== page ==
Cableways, Controversy & Chambers of Commerce

One of the challenges I’m getting used to in my new role is the way our Gold Coast print media, operating in a unique “one-horse” town for a city of our size, manages to polarise the community. We challenge the veracity of their claims, criticise their bias, and promote all sorts of conspiracy theories about their ability to influence the private and public sector for dubious outcomes of our city. Yet, when an opportunity arises to allow them influence over our actions, we embrace their journalism as a fundamental basis for truth. I actually think they play their part in the community pretty well, all things considered; at least as the Machiavellian powerbroker, soliciting support or opposition for a given matter for the sake of sensationalism. To some extent, I think that’s their role.

Which brings me to today’s issue – an article published in the Gold Coast Sun for the 20th June edition, written by Andrew Potts.

Gold Coast Sun article regarding support for Cableway

The article talks of a non-existent cableway proposal linking Mudgeeraba to Springbrook and the support thereof by local Chambers of Commerce and politicians, including myself. I recall a very loose conversation with Mr Potts on this matter, initially brushing it off to him as a stale topic and challenged him on it’s relevance to today’s public affairs. Pressed, I talked vaguely of the economic imperative that such a proposal would need to have and suggested that one, of many, reasons why I’m opposed to the old proposal is the way it would be likely to create “terminal economies”. That is, a privately funded cableway with terminals where tourists alight, would be likely to have a gift shop and cafe conveniently located for “the benefit of the ticket holder” (read: for the commercial interest of the attraction owner) and could create a unsustainable marketplace for existing business owners in my local area. I told Mr Potts, in this context, that any proposal that arose during my term would have to deal with that appropriately.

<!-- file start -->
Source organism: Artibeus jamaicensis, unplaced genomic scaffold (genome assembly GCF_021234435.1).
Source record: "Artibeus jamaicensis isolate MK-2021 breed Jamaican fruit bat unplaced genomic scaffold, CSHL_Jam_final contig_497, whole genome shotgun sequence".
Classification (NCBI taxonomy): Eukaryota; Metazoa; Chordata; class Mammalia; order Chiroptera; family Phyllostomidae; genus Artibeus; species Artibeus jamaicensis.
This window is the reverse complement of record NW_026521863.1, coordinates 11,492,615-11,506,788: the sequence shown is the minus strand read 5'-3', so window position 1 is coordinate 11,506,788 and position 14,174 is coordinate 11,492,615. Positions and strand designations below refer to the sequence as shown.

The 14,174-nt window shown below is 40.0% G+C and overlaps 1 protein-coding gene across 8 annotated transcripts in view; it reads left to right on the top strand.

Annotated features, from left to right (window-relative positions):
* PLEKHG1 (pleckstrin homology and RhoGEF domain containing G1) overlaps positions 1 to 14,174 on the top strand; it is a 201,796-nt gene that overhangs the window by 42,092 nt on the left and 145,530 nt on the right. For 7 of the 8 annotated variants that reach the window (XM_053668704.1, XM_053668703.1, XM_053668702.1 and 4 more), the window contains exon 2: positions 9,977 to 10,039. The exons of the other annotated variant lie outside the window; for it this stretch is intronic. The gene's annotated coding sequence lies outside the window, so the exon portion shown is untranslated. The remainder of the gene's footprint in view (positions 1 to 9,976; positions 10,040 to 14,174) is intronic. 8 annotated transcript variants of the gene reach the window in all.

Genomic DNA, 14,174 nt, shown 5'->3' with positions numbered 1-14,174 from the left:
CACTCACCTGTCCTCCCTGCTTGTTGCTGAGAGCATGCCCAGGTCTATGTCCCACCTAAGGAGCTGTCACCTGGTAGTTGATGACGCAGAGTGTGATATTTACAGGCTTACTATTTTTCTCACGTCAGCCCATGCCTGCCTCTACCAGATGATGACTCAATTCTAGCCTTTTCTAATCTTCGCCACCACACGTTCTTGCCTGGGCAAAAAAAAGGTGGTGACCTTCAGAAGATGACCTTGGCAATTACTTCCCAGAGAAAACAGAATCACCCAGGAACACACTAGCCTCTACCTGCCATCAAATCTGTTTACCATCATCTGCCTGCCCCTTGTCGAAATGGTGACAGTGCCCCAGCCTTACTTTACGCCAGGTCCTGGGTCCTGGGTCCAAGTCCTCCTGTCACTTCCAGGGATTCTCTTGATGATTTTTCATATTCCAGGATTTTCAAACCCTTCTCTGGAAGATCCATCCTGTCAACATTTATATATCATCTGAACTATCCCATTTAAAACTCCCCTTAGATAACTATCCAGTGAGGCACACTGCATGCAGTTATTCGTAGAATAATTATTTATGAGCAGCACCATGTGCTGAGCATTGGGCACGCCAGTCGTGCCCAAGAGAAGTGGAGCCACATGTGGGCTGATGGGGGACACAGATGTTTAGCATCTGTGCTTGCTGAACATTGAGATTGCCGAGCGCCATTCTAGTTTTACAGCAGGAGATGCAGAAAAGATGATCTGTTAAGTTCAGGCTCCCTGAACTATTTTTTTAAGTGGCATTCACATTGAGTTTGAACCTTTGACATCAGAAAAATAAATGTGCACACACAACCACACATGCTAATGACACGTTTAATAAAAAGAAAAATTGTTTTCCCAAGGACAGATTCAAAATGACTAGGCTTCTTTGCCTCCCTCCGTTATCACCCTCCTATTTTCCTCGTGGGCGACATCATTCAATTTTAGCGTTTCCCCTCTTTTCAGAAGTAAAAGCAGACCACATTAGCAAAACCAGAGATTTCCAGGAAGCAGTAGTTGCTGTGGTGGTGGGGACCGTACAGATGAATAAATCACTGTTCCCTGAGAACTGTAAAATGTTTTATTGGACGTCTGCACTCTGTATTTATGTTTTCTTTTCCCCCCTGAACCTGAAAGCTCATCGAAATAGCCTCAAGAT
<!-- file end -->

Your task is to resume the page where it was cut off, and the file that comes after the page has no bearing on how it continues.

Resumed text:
I expressed this economic concern because that was the context of our conversation. We did not discuss the environmental implications in the short time the conversation occurred. We did not discuss the land ownership implications. We did not discuss the community implications. We did not discuss the budget implications. Frankly, in the few short minutes Mr Potts and I chatted loosely, I doubt he could have reasonably got the impression I was informed enough to offer public support for a cableway idea, less so a non-existent proposal no-one has seen.

The cableway proposal promoted some ten years ago (1998?) was ultimately an election issue and, although i wasn’t around back then, I’m told it divided communities and played a critical role in the defeat of conservatives at a state election. I’m less concerned with election matters here than I am with community division. I am wholly focussed on uniting communities rather than dividing them and residents have expressed to me considerable concern about any cableway concept.

Although unwilling to write off dialogue about options that could potentially reduce congestion and increase safety on our roads through Springbrook, and possibilities that could meet my commitment to increase average tourist spend from $6 to $12 on the mountain, I will state categorically that any proposal for any infrastructure affecting Springbrook, or anywhere in Division 9, will be scrutinised comprehensively taking into account the views of all stakeholders, including those of the “environmental movement”. In particular, I am committed to ensuring that the World Heritage listed areas of Springbrook National Park are considered a priority when dialogue occurs.

I am unwilling to be manipulated by the media’s representation of my alleged position on matters and encourage all readers of the Sun, and engaged citizens from Division 9, to contact me or visit the wonderful team in my office (or at a public event) to discuss matters of interest to them.

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